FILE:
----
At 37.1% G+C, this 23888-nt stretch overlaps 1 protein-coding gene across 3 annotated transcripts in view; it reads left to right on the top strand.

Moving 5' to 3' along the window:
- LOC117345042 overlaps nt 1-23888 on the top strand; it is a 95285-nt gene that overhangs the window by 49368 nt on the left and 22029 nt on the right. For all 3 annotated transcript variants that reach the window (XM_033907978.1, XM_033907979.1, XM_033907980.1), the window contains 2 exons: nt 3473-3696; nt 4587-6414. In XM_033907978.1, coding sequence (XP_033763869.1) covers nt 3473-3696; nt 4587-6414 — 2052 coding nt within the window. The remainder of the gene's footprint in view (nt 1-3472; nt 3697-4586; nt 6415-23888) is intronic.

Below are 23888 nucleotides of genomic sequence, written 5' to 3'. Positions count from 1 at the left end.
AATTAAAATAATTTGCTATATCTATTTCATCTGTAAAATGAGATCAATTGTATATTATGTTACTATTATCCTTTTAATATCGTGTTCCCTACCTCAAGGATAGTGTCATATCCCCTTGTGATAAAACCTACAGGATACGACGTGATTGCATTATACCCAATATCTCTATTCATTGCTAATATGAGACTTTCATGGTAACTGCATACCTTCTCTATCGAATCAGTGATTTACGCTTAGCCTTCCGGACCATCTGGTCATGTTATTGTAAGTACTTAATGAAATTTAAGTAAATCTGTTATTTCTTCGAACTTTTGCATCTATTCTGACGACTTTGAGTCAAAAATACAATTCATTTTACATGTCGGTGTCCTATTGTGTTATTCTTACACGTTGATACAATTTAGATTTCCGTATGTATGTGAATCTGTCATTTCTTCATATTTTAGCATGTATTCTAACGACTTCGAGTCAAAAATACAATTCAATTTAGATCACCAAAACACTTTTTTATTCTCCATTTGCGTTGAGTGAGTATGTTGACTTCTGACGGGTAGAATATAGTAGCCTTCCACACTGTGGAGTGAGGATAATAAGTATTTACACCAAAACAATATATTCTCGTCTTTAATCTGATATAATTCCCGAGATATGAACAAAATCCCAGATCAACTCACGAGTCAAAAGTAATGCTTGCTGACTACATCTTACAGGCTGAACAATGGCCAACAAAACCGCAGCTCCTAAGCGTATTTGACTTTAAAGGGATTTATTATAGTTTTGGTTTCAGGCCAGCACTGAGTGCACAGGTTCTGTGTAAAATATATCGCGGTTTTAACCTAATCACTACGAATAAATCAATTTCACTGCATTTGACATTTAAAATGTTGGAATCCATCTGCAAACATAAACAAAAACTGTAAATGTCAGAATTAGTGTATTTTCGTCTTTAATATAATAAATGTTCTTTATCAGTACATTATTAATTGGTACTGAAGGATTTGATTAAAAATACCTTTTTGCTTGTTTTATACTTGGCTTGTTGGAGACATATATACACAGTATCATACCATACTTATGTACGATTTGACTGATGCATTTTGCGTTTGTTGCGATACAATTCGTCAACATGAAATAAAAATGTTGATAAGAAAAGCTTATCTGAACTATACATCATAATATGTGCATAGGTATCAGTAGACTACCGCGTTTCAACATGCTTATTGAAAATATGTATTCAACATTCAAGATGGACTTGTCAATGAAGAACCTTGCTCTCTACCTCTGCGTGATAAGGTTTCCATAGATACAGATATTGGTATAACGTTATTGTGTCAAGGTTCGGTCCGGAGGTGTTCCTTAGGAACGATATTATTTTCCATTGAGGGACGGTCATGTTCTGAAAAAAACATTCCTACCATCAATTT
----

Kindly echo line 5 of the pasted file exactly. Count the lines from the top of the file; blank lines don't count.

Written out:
AATTAAAATAATTTGCTATATCTATTTCATCTGTAAAATGAGATCAATTGTATATTATGTTACTATTATCCTTTTAATATCGTGTTCCCTACCTCAAGGATAGTGTCATATCCCCTTGTGATAAAACCTACAGGATACGACGTGATTGCATTATACCCAATATCTCTATTCATTGCTAATATGAGACTTTCATGGTAACTGCATACCTTCTCTATCGAATCAGTGATTTACGCTTAGCCTTCCGGACCATCTGGTCATGTTATTGTAAGTACTTAATGAAATTTAAGTAAATCTGTTATTTCTTCGAACTTTTGCATCTATTCTGACGACTTTGAGTCAAAAATACAATTCATTTTACATGTCGGTGTCCTATTGTGTTATTCTTACACGTTGATACAATTTAGATTTCCGTATGTATGTGAATCTGTCATTTCTTCATATTTTAGCATGTATTCTAACGACTTCGAGTCAAAAATACAATTCAATTTAGATCACCAAAACACTTTTTTATTCTCCATTTGCGTTGAGTGAGTATGTTGACTTCTGACGGGTAGAATATAGTAGCCTTCCACACTGTGGAGTGAGGATAATAAGTATTTACACCAAAACAATATATTCTCGTCTTTAATCTGATATAATTCCCGAGATATGAACAAAATCCCAGATCAACTCACGAGTCAAAAGTAATGCTTGCTGACTACATCTTACAGGCTGAACAATGGCCAACAAAACCGCAGCTCCTAAGCGTATTTGACTTTAAAGGGATTTATTATAGTTTTGGTTTCAGGCCAGCACTGAGTGCACAGGTTCTGTGTAAAATATATCGCGGTTTTAACCTAATCACTACGAATAAATCAATTTCACTGCATTTGACATTTAAAATGTTGGAATCCATCTGCAAACATAAACAAAAACTGTAAATGTCAGAATTAGTGTATTTTCGTCTTTAATATAATAAATGTTCTTTATCAGTACATTATTAATTGGTACTGAAGGATTTGATTAAAAATACCTTTTTGCTTGTTTTATACTTGGCTTGTTGGAGACATATATACACAGTATCATACCATACTTATGTACGATTTGACTGATGCATTTTGCGTTTGTTGCGATACAATTCGTCAACATGAAATAAAAATGTTGATAAGAAAAGCTTATCTGAACTATACATCATAATATGTGCATAGGTATCAGTAGACTACCGCGTTTCAACATGCTTATTGAAAATATGTATTCAACATTCAAGATGGACTTGTCAATGAAGAACCTTGCTCTCTACCTCTGCGTGATAAGGTTTCCATAGATACAGATATTGGTATAACGTTATTGTGTCAAGGTTCGGTCCGGAGGTGTTCCTTAGGAACGATATTATTTTCCATTGAGGGACGGTCATGTTCTGAAAAAAACATTCCTACCATCAATTT